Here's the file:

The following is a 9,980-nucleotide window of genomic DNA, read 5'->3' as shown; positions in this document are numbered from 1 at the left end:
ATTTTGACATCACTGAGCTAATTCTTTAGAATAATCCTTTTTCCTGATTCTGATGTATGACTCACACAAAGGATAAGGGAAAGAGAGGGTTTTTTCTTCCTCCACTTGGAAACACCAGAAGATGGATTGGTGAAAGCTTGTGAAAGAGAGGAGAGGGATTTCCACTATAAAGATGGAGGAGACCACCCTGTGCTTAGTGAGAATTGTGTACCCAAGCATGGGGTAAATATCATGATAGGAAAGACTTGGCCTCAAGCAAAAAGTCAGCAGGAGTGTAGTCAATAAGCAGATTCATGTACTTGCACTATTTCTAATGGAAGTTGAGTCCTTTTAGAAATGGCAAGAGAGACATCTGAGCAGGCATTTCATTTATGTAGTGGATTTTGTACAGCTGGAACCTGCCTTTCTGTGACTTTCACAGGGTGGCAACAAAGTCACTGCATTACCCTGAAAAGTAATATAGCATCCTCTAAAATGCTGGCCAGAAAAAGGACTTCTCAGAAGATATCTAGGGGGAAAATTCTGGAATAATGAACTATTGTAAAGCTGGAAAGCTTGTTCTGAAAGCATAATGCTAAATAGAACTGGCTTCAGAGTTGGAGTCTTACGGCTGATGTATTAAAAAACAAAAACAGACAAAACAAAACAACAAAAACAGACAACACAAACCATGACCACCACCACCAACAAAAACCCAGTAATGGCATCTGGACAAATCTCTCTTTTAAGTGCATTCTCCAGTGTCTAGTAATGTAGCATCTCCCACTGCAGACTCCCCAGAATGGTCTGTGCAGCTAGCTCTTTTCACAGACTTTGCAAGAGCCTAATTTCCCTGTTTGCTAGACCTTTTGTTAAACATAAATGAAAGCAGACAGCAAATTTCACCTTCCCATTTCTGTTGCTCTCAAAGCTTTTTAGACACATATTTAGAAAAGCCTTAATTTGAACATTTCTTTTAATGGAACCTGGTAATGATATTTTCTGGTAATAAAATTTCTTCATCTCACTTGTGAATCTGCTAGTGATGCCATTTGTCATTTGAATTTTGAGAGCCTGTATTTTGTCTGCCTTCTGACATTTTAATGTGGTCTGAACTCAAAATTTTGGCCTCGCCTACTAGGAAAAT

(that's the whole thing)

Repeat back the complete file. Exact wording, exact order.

The following is a 9,980-nucleotide window of genomic DNA, read 5'->3' as shown; positions in this document are numbered from 1 at the left end:
ATTTTGACATCACTGAGCTAATTCTTTAGAATAATCCTTTTTCCTGATTCTGATGTATGACTCACACAAAGGATAAGGGAAAGAGAGGGTTTTTTCTTCCTCCACTTGGAAACACCAGAAGATGGATTGGTGAAAGCTTGTGAAAGAGAGGAGAGGGATTTCCACTATAAAGATGGAGGAGACCACCCTGTGCTTAGTGAGAATTGTGTACCCAAGCATGGGGTAAATATCATGATAGGAAAGACTTGGCCTCAAGCAAAAAGTCAGCAGGAGTGTAGTCAATAAGCAGATTCATGTACTTGCACTATTTCTAATGGAAGTTGAGTCCTTTTAGAAATGGCAAGAGAGACATCTGAGCAGGCATTTCATTTATGTAGTGGATTTTGTACAGCTGGAACCTGCCTTTCTGTGACTTTCACAGGGTGGCAACAAAGTCACTGCATTACCCTGAAAAGTAATATAGCATCCTCTAAAATGCTGGCCAGAAAAAGGACTTCTCAGAAGATATCTAGGGGGAAAATTCTGGAATAATGAACTATTGTAAAGCTGGAAAGCTTGTTCTGAAAGCATAATGCTAAATAGAACTGGCTTCAGAGTTGGAGTCTTACGGCTGATGTATTAAAAAACAAAAACAGACAAAACAAAACAACAAAAACAGACAACACAAACCATGACCACCACCACCAACAAAAACCCAGTAATGGCATCTGGACAAATCTCTCTTTTAAGTGCATTCTCCAGTGTCTAGTAATGTAGCATCTCCCACTGCAGACTCCCCAGAATGGTCTGTGCAGCTAGCTCTTTTCACAGACTTTGCAAGAGCCTAATTTCCCTGTTTGCTAGACCTTTTGTTAAACATAAATGAAAGCAGACAGCAAATTTCACCTTCCCATTTCTGTTGCTCTCAAAGCTTTTTAGACACATATTTAGAAAAGCCTTAATTTGAACATTTCTTTTAATGGAACCTGGTAATGATATTTTCTGGTAATAAAATTTCTTCATCTCACTTGTGAATCTGCTAGTGATGCCATTTGTCATTTGAATTTTGAGAGCCTGTATTTTGTCTGCCTTCTGACATTTTAATGTGGTCTGAACTCAAAATTTTGGCCTCGCCTACTAGGAAAAT